Carved over millions of years by the forces of water and wind, a slot canyon is a narrow crevice in the earth with striated, sandstone walls that appear to be flowing. Narrow at the surface – some as small as three feet wide – these canyons can drop more than a hundred feet. Beneath the surface, the canyon takes on an ethereal appearance with natural light playing off the undulating walls.
Antelope Canyon near Page, Arizona, is one of the most visited slot canyons in the world. Located on the Navajo Nation, the canyon is actually separated into the Upper Antelope and Lower Antelope. The upper canyon is the most visited and an easier hike.
Descending into the canyon is like stepping into another world. Photographers, movie directors and visitors swoon at the sculptured rock, enlivened by ambient light. As you wander along, the smooth, flowing sandstone formations create a surreal and hauntingly beautiful experience.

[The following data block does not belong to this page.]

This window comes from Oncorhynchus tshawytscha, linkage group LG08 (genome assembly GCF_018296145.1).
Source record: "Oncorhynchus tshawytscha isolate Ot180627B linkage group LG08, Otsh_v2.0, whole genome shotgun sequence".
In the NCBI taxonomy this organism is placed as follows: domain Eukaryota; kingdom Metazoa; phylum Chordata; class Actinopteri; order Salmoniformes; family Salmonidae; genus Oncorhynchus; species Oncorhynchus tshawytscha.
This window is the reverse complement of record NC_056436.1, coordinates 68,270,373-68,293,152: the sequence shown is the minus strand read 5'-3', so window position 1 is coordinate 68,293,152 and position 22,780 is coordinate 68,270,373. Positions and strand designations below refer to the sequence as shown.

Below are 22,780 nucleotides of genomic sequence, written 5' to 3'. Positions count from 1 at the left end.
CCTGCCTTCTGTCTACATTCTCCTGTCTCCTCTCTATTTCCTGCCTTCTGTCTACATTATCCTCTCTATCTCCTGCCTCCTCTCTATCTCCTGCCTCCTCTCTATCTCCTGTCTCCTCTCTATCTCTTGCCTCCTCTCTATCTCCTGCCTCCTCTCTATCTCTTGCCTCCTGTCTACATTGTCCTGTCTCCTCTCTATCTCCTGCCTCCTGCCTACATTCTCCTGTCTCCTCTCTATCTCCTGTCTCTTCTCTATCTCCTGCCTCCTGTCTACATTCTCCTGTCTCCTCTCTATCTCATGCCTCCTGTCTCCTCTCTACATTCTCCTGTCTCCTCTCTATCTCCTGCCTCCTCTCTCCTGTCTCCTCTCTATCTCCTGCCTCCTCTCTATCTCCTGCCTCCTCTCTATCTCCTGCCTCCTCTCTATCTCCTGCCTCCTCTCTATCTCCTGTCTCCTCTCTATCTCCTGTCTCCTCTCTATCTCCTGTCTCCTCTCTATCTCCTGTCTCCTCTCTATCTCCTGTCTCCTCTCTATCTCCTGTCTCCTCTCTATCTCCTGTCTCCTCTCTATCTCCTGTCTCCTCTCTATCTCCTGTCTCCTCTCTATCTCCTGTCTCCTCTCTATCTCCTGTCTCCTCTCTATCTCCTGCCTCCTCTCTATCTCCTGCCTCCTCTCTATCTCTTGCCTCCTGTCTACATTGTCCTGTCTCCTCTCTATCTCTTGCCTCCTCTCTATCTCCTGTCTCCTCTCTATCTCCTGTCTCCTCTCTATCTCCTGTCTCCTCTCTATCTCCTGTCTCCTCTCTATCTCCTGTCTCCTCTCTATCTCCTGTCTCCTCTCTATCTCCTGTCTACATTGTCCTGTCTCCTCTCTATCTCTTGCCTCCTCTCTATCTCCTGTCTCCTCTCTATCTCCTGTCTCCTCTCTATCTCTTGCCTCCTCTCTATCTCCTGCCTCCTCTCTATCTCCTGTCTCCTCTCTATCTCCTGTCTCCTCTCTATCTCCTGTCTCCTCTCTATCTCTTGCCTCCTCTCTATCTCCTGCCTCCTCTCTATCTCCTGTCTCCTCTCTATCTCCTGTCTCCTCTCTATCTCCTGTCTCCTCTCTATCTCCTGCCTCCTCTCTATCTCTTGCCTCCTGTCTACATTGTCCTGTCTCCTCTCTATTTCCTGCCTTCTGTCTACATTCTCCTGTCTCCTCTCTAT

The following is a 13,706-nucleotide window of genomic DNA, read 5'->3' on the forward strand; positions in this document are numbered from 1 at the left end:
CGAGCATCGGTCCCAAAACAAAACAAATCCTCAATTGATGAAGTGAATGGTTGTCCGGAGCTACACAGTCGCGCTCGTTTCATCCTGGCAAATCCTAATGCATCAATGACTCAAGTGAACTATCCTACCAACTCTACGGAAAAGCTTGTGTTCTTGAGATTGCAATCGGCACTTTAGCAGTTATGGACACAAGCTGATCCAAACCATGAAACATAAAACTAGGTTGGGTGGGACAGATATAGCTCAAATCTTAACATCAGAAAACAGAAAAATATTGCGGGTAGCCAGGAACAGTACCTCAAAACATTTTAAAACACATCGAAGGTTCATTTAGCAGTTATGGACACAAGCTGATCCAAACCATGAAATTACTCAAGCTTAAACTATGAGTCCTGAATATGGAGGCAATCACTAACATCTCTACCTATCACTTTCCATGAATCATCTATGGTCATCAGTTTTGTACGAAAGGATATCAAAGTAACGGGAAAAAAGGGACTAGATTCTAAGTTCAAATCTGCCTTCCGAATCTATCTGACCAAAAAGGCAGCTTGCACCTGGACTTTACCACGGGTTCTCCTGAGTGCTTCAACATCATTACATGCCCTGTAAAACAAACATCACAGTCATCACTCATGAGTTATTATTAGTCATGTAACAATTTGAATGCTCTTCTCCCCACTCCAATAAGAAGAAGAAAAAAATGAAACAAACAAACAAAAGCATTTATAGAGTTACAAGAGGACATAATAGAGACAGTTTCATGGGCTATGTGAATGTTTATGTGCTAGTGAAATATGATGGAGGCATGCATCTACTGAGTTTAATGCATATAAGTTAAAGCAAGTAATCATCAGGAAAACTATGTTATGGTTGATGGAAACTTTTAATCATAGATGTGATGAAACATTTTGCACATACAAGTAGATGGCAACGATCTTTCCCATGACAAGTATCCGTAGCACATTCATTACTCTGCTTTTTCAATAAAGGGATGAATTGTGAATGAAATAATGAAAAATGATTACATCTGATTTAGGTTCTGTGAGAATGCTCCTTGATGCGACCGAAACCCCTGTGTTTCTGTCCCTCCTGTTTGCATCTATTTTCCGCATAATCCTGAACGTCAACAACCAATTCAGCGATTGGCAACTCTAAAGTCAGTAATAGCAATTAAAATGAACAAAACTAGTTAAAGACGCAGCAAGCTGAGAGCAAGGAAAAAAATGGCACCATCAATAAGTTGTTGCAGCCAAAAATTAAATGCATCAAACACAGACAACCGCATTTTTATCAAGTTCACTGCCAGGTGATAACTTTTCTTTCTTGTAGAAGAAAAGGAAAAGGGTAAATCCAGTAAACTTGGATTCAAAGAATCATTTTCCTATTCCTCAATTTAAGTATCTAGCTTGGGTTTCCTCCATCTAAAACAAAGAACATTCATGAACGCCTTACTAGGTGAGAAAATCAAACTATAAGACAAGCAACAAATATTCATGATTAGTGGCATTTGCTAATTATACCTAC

As spectacular as the canyon appears, it is also extremely dangerous. Flash floods are frequent – and deadly. Because of this, Antelope Canyon can only be visited through guided tours.
Tours to the canyon require riding in 4-wheel drive tour vehicles across rugged terrain. While every effort is made to ensure passenger comfort, some segments of the drive can be bumpy. Adventurers willing to make the trek will find that the experience worth the drive.
Even amateur photographers can capture breathtaking images of swirling stone in rich desert hues. Those who wish to photograph beams of sunlight shining down into the canyon will need to visit mid-day between the months of April and September.
If you’re planning a Road Adventure to Arizona, put Antelope Canyon on your list of “must see” attractions. Be sure to bring your camera, extra batteries, camera lights and lenses. Years from now, your artful photography will reflect a timelessness and beauty that’s yours alone.